Bio

Profile

I am a Reproductive Health Specialist with expertise in Maternal Neonatal and Child Health (MNCH) with twelve years progressive experience in Nursing Practice education and consultancy in matters related to Maternal and Neonatal Health Programs ranging from training of skilled birth Attendance, PMTCT projects and research. I have seven years University teaching experience where I have taught in Masinde Muliro University, Daystar University and currently University of Nairobi as a lecturer.

Publications


2018

Ongeso, A.  2018.  Human immunodeficiency Virus seroconversion: Rate and Retesting uptake. A case of Kakamega and Nairobi Counties, Kenya. International Journal of Advanced Research. 6:4(2320-5407):599-608. Abstract

Human immunodeficiency Virus seroconversion: Rate and Retesting uptake. A case of Kakamega and Nairobi Counties, Kenya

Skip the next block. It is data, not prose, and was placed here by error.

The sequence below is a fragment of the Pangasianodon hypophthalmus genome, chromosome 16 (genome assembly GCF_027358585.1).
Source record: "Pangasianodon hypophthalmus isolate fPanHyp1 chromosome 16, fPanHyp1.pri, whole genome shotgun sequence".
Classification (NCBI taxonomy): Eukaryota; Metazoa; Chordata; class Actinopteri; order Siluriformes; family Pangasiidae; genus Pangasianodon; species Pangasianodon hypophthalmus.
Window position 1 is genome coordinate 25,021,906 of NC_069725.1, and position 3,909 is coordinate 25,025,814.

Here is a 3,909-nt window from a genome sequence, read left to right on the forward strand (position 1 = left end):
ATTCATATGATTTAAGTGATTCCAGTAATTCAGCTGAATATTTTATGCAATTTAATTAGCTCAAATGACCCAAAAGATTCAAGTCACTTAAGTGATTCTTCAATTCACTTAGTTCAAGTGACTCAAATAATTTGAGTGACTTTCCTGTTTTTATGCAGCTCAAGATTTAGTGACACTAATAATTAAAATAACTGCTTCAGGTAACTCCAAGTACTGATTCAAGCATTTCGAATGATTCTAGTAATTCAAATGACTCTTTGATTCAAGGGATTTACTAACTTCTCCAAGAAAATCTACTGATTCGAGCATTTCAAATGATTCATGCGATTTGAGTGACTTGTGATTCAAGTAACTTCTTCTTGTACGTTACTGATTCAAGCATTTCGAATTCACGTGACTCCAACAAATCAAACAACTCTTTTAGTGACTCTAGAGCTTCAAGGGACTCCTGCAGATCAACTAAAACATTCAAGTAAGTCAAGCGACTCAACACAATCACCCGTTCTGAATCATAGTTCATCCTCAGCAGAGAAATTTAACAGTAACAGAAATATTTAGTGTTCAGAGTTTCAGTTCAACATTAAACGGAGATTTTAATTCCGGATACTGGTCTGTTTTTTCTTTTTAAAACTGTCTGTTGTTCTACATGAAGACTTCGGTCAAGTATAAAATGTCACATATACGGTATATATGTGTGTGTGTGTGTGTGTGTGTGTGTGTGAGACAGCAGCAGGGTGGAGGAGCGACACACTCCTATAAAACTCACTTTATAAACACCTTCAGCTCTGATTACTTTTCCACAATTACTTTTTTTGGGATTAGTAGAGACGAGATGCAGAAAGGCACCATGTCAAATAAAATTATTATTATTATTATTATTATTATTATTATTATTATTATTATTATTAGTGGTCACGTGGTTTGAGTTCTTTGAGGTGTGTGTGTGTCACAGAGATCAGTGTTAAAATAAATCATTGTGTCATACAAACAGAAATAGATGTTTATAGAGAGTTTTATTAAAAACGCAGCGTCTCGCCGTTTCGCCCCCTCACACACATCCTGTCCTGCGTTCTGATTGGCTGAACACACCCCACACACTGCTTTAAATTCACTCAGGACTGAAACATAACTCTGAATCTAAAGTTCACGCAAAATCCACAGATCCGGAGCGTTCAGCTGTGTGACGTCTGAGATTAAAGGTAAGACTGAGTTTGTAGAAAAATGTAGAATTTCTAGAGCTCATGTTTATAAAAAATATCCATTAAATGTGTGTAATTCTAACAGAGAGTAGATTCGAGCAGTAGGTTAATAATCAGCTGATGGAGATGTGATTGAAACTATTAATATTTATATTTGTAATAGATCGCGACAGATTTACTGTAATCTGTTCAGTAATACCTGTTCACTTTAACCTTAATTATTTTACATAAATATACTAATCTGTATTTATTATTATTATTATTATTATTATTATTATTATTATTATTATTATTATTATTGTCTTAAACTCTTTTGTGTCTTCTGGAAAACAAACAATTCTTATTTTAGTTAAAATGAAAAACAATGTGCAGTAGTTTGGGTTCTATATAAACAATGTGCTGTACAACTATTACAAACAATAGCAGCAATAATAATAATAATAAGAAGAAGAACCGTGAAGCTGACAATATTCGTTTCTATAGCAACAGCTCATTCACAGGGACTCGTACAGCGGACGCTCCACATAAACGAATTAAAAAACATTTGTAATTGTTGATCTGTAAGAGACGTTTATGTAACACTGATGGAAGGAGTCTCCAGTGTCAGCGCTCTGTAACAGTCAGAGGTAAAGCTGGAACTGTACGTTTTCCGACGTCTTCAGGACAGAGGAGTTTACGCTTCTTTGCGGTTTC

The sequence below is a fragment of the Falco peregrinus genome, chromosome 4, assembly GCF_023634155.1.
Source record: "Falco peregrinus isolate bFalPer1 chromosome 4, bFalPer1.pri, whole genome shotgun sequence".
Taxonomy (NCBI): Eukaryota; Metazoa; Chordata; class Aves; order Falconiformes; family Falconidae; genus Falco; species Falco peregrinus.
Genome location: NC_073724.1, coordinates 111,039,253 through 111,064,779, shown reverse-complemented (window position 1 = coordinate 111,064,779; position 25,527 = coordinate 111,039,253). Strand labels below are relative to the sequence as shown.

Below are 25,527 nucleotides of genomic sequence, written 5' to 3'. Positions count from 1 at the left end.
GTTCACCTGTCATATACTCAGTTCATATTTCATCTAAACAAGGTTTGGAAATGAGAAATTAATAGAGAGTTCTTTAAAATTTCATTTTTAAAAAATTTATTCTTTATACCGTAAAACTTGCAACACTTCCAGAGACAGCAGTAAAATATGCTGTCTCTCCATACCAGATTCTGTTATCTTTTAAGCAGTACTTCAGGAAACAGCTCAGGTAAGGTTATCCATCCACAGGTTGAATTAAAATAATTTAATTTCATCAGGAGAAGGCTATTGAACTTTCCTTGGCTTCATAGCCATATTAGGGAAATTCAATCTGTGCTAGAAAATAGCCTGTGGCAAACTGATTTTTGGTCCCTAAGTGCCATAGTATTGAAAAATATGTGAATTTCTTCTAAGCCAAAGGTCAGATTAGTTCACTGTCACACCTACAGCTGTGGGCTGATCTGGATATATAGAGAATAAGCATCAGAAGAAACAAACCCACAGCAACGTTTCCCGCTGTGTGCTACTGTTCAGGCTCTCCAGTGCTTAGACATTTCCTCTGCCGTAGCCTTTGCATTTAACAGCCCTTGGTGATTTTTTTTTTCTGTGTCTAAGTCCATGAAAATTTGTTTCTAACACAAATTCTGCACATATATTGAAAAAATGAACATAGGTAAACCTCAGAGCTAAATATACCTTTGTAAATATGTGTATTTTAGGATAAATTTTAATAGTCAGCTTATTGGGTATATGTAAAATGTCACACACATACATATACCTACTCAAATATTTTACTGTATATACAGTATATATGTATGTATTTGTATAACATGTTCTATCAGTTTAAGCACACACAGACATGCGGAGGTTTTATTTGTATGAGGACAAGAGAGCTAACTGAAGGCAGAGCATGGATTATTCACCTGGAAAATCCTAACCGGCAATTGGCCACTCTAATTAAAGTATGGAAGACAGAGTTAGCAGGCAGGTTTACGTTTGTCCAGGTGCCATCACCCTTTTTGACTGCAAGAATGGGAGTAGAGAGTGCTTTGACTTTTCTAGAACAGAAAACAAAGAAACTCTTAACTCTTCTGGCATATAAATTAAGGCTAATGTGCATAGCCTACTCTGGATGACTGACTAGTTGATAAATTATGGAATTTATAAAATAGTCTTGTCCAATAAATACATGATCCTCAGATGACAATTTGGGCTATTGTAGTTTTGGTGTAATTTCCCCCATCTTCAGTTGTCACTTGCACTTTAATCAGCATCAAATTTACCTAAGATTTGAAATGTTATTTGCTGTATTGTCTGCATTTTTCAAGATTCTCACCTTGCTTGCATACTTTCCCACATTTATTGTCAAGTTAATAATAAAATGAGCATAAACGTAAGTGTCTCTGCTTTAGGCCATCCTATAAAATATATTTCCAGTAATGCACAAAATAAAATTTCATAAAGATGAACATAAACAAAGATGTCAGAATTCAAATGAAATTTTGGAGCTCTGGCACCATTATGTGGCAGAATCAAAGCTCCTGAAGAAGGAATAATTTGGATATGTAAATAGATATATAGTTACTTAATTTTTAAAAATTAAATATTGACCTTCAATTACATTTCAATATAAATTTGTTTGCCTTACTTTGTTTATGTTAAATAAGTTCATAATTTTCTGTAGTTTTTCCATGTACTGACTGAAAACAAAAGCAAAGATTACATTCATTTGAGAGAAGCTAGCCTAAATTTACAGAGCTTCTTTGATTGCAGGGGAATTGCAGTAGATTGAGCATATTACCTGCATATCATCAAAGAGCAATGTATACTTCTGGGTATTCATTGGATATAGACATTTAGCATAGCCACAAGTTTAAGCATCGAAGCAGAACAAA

Background: There is limited empirical data on the prevalence of Human Immunodeficiency Virus (HIV) seroconversion in late pregnancy due to the fact that majority of the women start seeking antenatal care late in pregnancy therefore rarely retest. This leaves a gap in the Elimination of Mother to Child Transmission (eMTCT) strategy thus contributing to high maternal and neonatal morbidity and mortality rates in Kenya.
Objectives: To establish the rate of HIV retesting uptake in late pregnancy and HIV seroconversion rate among women attending Antenatal Clinics in Pumwani Maternity Hospital and Kakamega County Hospital.
Methodology: A longitudinal study design was employed; 1,117 women confirmed as HIV negative in early pregnancy were followed up for three months and retested to ascertain their serostatus. Sample size was obtained through Census and consecutive sampling to recruit individual respondents. Clearance to conduct the study was sought from Ethics Review Committee, Pumwani and Kakamega County Hospitals and the respondents. Researcher administered questionnaires and HIV testing was done for data collection. Descriptive data involved calculation of measures of central tendency. Findings were presented in tables, graphs and narrative.
Results: HIV retesting uptake was 1,073 (96%) and the rate of HIV serocopositivity among initially HIV negative pregnant women that retested was 8 (0.75%).